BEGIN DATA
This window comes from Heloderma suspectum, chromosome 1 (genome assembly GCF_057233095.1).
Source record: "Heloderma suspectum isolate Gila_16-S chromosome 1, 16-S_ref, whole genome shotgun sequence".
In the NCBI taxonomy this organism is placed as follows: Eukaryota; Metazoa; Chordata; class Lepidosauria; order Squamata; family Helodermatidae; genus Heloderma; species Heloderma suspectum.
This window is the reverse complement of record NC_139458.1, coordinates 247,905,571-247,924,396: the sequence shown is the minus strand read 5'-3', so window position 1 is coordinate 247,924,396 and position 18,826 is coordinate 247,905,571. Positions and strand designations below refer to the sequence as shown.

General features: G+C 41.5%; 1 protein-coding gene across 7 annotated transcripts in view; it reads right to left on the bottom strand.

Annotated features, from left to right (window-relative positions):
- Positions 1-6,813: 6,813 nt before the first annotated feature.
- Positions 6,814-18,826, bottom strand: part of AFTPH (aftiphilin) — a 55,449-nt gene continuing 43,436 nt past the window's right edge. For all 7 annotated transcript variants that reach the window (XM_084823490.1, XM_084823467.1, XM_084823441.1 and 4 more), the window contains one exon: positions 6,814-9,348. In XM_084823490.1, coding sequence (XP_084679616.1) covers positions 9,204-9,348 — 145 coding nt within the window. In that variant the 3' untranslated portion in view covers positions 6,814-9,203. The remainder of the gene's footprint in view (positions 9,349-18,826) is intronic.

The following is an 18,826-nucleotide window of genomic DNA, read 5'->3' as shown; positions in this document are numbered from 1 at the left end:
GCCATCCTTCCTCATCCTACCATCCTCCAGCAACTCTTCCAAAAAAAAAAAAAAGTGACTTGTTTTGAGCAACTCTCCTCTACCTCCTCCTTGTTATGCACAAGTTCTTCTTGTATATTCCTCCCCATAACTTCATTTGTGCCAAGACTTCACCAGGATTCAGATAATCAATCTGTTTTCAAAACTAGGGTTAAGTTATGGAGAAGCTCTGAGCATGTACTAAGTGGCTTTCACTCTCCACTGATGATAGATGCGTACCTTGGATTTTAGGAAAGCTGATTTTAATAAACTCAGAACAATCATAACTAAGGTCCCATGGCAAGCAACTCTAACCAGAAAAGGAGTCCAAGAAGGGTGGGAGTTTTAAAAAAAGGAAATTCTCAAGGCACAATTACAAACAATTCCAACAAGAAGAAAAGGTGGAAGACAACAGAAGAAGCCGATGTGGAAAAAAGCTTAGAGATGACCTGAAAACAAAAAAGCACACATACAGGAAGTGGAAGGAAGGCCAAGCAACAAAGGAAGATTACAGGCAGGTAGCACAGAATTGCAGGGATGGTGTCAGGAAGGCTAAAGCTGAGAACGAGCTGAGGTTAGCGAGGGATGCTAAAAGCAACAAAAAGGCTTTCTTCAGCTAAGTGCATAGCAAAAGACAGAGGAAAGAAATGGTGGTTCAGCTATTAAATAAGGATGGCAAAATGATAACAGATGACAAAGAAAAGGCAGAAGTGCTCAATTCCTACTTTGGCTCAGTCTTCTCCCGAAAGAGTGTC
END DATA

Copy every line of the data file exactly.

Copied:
This window comes from Heloderma suspectum, chromosome 1 (genome assembly GCF_057233095.1).
Source record: "Heloderma suspectum isolate Gila_16-S chromosome 1, 16-S_ref, whole genome shotgun sequence".
In the NCBI taxonomy this organism is placed as follows: Eukaryota; Metazoa; Chordata; class Lepidosauria; order Squamata; family Helodermatidae; genus Heloderma; species Heloderma suspectum.
This window is the reverse complement of record NC_139458.1, coordinates 247,905,571-247,924,396: the sequence shown is the minus strand read 5'-3', so window position 1 is coordinate 247,924,396 and position 18,826 is coordinate 247,905,571. Positions and strand designations below refer to the sequence as shown.

General features: G+C 41.5%; 1 protein-coding gene across 7 annotated transcripts in view; it reads right to left on the bottom strand.

Annotated features, from left to right (window-relative positions):
- Positions 1-6,813: 6,813 nt before the first annotated feature.
- Positions 6,814-18,826, bottom strand: part of AFTPH (aftiphilin) — a 55,449-nt gene continuing 43,436 nt past the window's right edge. For all 7 annotated transcript variants that reach the window (XM_084823490.1, XM_084823467.1, XM_084823441.1 and 4 more), the window contains one exon: positions 6,814-9,348. In XM_084823490.1, coding sequence (XP_084679616.1) covers positions 9,204-9,348 — 145 coding nt within the window. In that variant the 3' untranslated portion in view covers positions 6,814-9,203. The remainder of the gene's footprint in view (positions 9,349-18,826) is intronic.

The following is an 18,826-nucleotide window of genomic DNA, read 5'->3' as shown; positions in this document are numbered from 1 at the left end:
GCCATCCTTCCTCATCCTACCATCCTCCAGCAACTCTTCCAAAAAAAAAAAAAAGTGACTTGTTTTGAGCAACTCTCCTCTACCTCCTCCTTGTTATGCACAAGTTCTTCTTGTATATTCCTCCCCATAACTTCATTTGTGCCAAGACTTCACCAGGATTCAGATAATCAATCTGTTTTCAAAACTAGGGTTAAGTTATGGAGAAGCTCTGAGCATGTACTAAGTGGCTTTCACTCTCCACTGATGATAGATGCGTACCTTGGATTTTAGGAAAGCTGATTTTAATAAACTCAGAACAATCATAACTAAGGTCCCATGGCAAGCAACTCTAACCAGAAAAGGAGTCCAAGAAGGGTGGGAGTTTTAAAAAAAGGAAATTCTCAAGGCACAATTACAAACAATTCCAACAAGAAGAAAAGGTGGAAGACAACAGAAGAAGCCGATGTGGAAAAAAGCTTAGAGATGACCTGAAAACAAAAAAGCACACATACAGGAAGTGGAAGGAAGGCCAAGCAACAAAGGAAGATTACAGGCAGGTAGCACAGAATTGCAGGGATGGTGTCAGGAAGGCTAAAGCTGAGAACGAGCTGAGGTTAGCGAGGGATGCTAAAAGCAACAAAAAGGCTTTCTTCAGCTAAGTGCATAGCAAAAGACAGAGGAAAGAAATGGTGGTTCAGCTATTAAATAAGGATGGCAAAATGATAACAGATGACAAAGAAAAGGCAGAAGTGCTCAATTCCTACTTTGGCTCAGTCTTCTCCCGAAAGAGTGTC